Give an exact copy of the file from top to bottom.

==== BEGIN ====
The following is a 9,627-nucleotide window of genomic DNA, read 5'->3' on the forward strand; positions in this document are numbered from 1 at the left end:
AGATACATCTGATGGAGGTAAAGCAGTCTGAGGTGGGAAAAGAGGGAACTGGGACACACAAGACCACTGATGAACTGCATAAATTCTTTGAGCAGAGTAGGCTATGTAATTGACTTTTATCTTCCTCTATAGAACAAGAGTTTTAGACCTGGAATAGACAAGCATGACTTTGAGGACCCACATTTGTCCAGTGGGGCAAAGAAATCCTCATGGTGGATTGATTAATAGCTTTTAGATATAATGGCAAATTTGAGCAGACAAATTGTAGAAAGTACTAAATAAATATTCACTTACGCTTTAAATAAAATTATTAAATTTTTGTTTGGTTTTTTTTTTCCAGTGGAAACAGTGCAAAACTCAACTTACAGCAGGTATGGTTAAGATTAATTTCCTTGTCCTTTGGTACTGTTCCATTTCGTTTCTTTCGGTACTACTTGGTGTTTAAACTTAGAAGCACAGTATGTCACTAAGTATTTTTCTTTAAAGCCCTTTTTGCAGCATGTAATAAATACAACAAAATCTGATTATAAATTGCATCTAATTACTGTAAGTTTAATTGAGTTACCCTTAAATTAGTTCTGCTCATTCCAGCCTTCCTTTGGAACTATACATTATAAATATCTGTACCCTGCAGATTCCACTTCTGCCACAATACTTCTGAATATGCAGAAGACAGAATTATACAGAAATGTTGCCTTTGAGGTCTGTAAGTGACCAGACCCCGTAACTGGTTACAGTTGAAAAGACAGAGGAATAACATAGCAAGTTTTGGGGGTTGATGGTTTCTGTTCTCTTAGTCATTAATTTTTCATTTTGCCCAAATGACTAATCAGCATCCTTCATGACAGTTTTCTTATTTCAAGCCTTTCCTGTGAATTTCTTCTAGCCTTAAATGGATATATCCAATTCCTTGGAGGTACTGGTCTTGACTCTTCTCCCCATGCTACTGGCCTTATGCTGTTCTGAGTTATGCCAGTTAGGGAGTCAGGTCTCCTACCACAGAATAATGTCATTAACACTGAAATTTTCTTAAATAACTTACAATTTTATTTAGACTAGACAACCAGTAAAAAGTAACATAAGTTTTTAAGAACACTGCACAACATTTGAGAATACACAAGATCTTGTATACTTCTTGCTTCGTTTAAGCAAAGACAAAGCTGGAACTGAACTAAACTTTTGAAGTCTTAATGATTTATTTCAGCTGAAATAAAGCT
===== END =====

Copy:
The following is a 9,627-nucleotide window of genomic DNA, read 5'->3' on the forward strand; positions in this document are numbered from 1 at the left end:
AGATACATCTGATGGAGGTAAAGCAGTCTGAGGTGGGAAAAGAGGGAACTGGGACACACAAGACCACTGATGAACTGCATAAATTCTTTGAGCAGAGTAGGCTATGTAATTGACTTTTATCTTCCTCTATAGAACAAGAGTTTTAGACCTGGAATAGACAAGCATGACTTTGAGGACCCACATTTGTCCAGTGGGGCAAAGAAATCCTCATGGTGGATTGATTAATAGCTTTTAGATATAATGGCAAATTTGAGCAGACAAATTGTAGAAAGTACTAAATAAATATTCACTTACGCTTTAAATAAAATTATTAAATTTTTGTTTGGTTTTTTTTTTCCAGTGGAAACAGTGCAAAACTCAACTTACAGCAGGTATGGTTAAGATTAATTTCCTTGTCCTTTGGTACTGTTCCATTTCGTTTCTTTCGGTACTACTTGGTGTTTAAACTTAGAAGCACAGTATGTCACTAAGTATTTTTCTTTAAAGCCCTTTTTGCAGCATGTAATAAATACAACAAAATCTGATTATAAATTGCATCTAATTACTGTAAGTTTAATTGAGTTACCCTTAAATTAGTTCTGCTCATTCCAGCCTTCCTTTGGAACTATACATTATAAATATCTGTACCCTGCAGATTCCACTTCTGCCACAATACTTCTGAATATGCAGAAGACAGAATTATACAGAAATGTTGCCTTTGAGGTCTGTAAGTGACCAGACCCCGTAACTGGTTACAGTTGAAAAGACAGAGGAATAACATAGCAAGTTTTGGGGGTTGATGGTTTCTGTTCTCTTAGTCATTAATTTTTCATTTTGCCCAAATGACTAATCAGCATCCTTCATGACAGTTTTCTTATTTCAAGCCTTTCCTGTGAATTTCTTCTAGCCTTAAATGGATATATCCAATTCCTTGGAGGTACTGGTCTTGACTCTTCTCCCCATGCTACTGGCCTTATGCTGTTCTGAGTTATGCCAGTTAGGGAGTCAGGTCTCCTACCACAGAATAATGTCATTAACACTGAAATTTTCTTAAATAACTTACAATTTTATTTAGACTAGACAACCAGTAAAAAGTAACATAAGTTTTTAAGAACACTGCACAACATTTGAGAATACACAAGATCTTGTATACTTCTTGCTTCGTTTAAGCAAAGACAAAGCTGGAACTGAACTAAACTTTTGAAGTCTTAATGATTTATTTCAGCTGAAATAAAGCT